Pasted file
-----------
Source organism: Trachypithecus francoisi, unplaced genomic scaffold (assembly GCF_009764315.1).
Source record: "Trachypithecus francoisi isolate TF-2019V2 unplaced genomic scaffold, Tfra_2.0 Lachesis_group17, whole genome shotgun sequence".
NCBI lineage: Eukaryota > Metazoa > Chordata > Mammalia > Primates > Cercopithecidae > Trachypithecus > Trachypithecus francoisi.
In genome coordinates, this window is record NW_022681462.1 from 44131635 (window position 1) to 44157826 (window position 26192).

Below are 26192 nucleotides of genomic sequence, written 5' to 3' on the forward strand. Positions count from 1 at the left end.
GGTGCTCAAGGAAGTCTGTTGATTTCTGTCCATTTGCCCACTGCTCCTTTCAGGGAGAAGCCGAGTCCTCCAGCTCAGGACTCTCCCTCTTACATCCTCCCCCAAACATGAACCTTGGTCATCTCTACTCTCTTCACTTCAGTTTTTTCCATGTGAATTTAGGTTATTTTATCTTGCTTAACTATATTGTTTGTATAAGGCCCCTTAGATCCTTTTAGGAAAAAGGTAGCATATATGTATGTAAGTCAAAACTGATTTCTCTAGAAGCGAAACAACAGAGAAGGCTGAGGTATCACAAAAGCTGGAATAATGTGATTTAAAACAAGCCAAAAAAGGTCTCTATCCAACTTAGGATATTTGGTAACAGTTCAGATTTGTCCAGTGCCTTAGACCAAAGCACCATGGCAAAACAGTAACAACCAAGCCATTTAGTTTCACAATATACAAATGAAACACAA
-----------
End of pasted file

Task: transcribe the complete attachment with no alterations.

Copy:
Source organism: Trachypithecus francoisi, unplaced genomic scaffold (assembly GCF_009764315.1).
Source record: "Trachypithecus francoisi isolate TF-2019V2 unplaced genomic scaffold, Tfra_2.0 Lachesis_group17, whole genome shotgun sequence".
NCBI lineage: Eukaryota > Metazoa > Chordata > Mammalia > Primates > Cercopithecidae > Trachypithecus > Trachypithecus francoisi.
In genome coordinates, this window is record NW_022681462.1 from 44131635 (window position 1) to 44157826 (window position 26192).

Below are 26192 nucleotides of genomic sequence, written 5' to 3' on the forward strand. Positions count from 1 at the left end.
GGTGCTCAAGGAAGTCTGTTGATTTCTGTCCATTTGCCCACTGCTCCTTTCAGGGAGAAGCCGAGTCCTCCAGCTCAGGACTCTCCCTCTTACATCCTCCCCCAAACATGAACCTTGGTCATCTCTACTCTCTTCACTTCAGTTTTTTCCATGTGAATTTAGGTTATTTTATCTTGCTTAACTATATTGTTTGTATAAGGCCCCTTAGATCCTTTTAGGAAAAAGGTAGCATATATGTATGTAAGTCAAAACTGATTTCTCTAGAAGCGAAACAACAGAGAAGGCTGAGGTATCACAAAAGCTGGAATAATGTGATTTAAAACAAGCCAAAAAAGGTCTCTATCCAACTTAGGATATTTGGTAACAGTTCAGATTTGTCCAGTGCCTTAGACCAAAGCACCATGGCAAAACAGTAACAACCAAGCCATTTAGTTTCACAATATACAAATGAAACACAA